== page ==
As the 2020 U.S. election cycle hit overdrive, demand on Civis Analytics’ systems reached historic levels, resulting from a sharp increase in jobs — executable tasks in Civis Platform such…
Happy New Year from the Civis Platform team!
Today, we’re excited to announce native support for PostgreSQL on Civis Platform. Harnessing the power of Postgres, Platform users can now run high-performing, relational apps within their environment, as well as utilize geospatial data to create a more complete and rich view of customers, constituents, and communities.
The Power of Postgres and Civis Platform
Since its inception, Platform has run primarily on Redshift. This has served most use cases for our clients; however, we wanted to support additional features and improve the overall Platform experience in ways that our current client database infrastructure wouldn’t allow. We realized that there are multiple database solutions that data scientists and analysts use in their work, and adding Postgres as another database option was the next logical step forward in our goal to provide a more flexible solution that provides data scientists with a valuable toolkit.
We are particularly excited about two key enhancements to Platform that Postgres enables:
Geospatial data support: Perhaps the most front-and-center feature now available through Postgres compatibility is our support for geospatial data. You now can store and query geographic data types, using the popular PostGIS extension as the backbone.
We’ve added import and export jobs for shapefiles and geodatabases as well as first-class API endpoints for geocoding, which give you many options to work with coordinate-based data. Finally, as Platform supports using open source packages in your code, you can generate maps using the package of your choice. We’ll share an interesting use case about these new features later in this announcement.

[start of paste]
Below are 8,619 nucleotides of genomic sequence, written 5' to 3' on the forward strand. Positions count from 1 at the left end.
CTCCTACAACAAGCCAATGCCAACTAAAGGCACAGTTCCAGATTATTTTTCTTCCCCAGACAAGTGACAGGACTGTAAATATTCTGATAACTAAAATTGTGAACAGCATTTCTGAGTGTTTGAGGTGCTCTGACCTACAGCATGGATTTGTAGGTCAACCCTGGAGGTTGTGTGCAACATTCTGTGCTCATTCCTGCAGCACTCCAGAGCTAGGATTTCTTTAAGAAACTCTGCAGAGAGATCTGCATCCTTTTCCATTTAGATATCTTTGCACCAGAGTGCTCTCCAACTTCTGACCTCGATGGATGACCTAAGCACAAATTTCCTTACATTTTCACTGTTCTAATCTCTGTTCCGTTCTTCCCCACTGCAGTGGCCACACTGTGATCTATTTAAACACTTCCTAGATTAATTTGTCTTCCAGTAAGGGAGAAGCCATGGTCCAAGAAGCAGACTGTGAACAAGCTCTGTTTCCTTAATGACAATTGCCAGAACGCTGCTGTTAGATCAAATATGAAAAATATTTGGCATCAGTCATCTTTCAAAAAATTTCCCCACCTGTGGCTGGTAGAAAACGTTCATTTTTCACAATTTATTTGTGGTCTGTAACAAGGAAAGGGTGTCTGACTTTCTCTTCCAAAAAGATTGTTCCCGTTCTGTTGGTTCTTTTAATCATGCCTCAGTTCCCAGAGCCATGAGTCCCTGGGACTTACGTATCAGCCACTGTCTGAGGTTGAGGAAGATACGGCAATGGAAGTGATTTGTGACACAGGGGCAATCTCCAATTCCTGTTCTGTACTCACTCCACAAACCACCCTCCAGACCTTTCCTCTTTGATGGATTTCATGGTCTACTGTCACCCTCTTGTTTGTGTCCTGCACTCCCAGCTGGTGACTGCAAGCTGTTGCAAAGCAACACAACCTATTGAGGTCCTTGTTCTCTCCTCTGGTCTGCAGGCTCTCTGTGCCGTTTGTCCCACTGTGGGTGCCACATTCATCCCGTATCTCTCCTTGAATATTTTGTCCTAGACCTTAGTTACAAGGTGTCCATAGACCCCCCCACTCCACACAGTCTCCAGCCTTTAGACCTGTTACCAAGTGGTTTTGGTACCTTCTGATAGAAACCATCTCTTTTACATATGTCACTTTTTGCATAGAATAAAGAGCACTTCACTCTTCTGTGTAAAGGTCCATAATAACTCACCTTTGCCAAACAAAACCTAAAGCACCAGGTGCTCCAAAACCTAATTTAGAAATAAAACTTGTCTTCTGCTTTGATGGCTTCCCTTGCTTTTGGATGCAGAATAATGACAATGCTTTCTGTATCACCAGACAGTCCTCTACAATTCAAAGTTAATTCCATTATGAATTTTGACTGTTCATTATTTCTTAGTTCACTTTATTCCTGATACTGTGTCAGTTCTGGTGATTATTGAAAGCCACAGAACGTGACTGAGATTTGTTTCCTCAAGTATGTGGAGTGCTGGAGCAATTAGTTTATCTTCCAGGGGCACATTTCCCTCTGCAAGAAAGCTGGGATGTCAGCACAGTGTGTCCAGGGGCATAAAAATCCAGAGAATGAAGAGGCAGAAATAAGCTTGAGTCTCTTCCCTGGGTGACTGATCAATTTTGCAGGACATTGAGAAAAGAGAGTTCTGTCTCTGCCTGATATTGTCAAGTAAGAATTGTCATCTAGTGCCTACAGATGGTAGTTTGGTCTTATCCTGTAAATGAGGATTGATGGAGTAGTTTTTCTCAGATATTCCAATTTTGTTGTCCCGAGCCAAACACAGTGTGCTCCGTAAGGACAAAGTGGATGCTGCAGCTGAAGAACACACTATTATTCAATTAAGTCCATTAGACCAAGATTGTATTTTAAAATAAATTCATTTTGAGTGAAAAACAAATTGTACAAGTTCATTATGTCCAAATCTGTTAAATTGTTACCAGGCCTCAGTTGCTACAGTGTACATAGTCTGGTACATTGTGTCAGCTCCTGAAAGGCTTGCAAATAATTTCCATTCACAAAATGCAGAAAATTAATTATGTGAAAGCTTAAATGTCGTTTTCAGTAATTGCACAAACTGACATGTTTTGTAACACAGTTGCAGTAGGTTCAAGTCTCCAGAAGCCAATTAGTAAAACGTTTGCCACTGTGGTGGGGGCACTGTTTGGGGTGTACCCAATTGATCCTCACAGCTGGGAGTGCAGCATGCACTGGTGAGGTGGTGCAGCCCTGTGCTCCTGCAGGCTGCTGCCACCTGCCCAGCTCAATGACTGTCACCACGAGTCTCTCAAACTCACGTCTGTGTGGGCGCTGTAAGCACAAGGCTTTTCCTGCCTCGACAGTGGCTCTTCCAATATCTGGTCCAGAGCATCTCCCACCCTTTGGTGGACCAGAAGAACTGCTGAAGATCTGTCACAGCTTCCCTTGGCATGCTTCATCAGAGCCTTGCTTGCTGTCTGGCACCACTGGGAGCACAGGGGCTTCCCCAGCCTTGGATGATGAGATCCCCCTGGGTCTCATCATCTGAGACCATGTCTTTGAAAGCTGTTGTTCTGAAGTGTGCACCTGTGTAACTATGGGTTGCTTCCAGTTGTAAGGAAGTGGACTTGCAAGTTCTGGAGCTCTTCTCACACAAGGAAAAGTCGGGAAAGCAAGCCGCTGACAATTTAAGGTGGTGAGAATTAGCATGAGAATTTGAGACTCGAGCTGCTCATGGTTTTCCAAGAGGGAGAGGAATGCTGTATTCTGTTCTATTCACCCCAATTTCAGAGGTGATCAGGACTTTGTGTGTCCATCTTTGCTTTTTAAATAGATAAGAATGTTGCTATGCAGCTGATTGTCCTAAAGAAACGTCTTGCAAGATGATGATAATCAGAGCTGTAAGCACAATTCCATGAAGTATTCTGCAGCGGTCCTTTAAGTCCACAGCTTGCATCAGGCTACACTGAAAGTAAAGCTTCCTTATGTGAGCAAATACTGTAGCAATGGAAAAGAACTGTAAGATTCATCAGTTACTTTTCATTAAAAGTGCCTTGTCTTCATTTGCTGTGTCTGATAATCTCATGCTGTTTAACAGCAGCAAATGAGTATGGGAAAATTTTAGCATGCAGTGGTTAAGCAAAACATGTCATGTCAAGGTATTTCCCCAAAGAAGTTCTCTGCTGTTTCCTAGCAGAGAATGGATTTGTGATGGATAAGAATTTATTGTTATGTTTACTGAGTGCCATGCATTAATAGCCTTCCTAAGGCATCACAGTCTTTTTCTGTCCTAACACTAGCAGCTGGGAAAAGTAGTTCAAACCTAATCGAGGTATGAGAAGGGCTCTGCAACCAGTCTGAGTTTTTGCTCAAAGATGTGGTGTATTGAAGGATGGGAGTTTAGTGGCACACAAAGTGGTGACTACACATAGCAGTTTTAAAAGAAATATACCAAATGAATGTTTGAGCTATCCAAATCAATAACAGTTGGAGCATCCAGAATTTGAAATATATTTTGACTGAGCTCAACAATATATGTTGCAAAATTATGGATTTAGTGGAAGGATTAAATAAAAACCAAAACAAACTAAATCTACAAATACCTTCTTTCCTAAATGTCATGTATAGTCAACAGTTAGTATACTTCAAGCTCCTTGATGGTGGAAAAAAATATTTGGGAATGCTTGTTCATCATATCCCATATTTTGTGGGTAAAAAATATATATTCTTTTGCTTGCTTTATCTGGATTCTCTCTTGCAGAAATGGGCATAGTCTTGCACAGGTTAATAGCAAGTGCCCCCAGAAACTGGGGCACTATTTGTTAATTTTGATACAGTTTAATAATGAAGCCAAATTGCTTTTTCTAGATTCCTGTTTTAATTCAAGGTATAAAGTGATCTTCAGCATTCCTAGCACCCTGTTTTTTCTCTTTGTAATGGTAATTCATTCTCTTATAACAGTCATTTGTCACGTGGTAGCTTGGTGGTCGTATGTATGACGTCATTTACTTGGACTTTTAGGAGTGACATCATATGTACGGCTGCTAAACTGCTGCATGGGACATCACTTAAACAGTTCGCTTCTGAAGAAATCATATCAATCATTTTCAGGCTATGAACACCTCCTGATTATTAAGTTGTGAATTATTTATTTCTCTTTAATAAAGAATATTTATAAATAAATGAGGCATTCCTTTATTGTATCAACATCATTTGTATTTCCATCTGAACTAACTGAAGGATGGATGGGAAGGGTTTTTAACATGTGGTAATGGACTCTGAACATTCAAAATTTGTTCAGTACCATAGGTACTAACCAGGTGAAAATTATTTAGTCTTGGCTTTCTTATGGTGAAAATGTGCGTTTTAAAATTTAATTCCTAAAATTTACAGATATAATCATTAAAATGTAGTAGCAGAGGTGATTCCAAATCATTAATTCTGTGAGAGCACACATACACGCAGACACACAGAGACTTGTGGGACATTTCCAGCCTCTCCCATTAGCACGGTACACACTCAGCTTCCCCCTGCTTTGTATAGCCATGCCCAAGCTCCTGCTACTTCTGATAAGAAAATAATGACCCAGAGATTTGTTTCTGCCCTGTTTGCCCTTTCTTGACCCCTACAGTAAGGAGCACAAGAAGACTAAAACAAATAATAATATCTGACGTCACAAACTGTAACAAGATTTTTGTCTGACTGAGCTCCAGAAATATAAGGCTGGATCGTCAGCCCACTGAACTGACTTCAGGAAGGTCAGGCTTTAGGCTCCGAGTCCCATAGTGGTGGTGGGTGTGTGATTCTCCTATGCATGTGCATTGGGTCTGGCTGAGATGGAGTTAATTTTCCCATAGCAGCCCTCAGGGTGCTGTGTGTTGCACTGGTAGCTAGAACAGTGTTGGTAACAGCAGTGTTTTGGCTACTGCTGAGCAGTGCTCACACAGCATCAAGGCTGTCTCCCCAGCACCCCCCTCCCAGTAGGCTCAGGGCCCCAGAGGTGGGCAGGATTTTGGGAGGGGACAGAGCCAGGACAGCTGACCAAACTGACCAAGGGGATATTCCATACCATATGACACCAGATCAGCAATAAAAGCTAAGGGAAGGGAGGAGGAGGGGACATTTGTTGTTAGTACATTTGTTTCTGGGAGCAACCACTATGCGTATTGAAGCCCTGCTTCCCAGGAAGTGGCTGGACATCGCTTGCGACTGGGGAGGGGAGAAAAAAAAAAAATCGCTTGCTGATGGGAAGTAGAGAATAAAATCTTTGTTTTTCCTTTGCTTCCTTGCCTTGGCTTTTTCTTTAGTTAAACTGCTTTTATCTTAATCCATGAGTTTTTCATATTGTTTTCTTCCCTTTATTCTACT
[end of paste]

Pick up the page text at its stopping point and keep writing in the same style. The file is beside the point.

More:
Database and App Performance: Postgres and Redshift complement one another nicely: Postgres is row based and works well for backing apps that process transactional data, while Redshift is column-based and is optimized for queries on large datasets. Postgres’ flexibility compared to other relational databases make it the gold standard for anyone looking for a row-based, relational data store. With Postgres functionality, Platform users can now decrease the latency of their Services by backing them up with an optimized, relational database.
Geospatial Support in Action: Census 2020
Much of what we’ve learned around our customers’ use of geospatial data stems from work we’ve done with local governments, including the City of Houston. Local governments are always interested in how different issues or policies impact different neighborhoods or communities, and mapping data spatially is important to understanding the unique needs of each neighborhood.
For example, many cities are currently planning their outreach campaigns to make sure that all of their residents respond to the upcoming 2020 Census. Using PostGIS, we’ve started to help cities combine US Census Bureau data with their own data sources to develop geographic maps of areas likely to have low census response rates, often called “hard to count” areas. This type of data allows municipalities to identify residents who are unlikely to respond to the Census and how they are distributed across a given city. Municipalities, foundations, and other groups can then use this information to understand where outreach could be more effective, and what message and type of outreach will be most effective at increasing response rates. (For more details on our approach to the 2020 Census, check out our whitepaper on the topic.)
Our mapping of the San Francisco Bay Area census tracts. Using PostGIS, we can see which tracts have a higher likelihood of not responding (dark purple areas).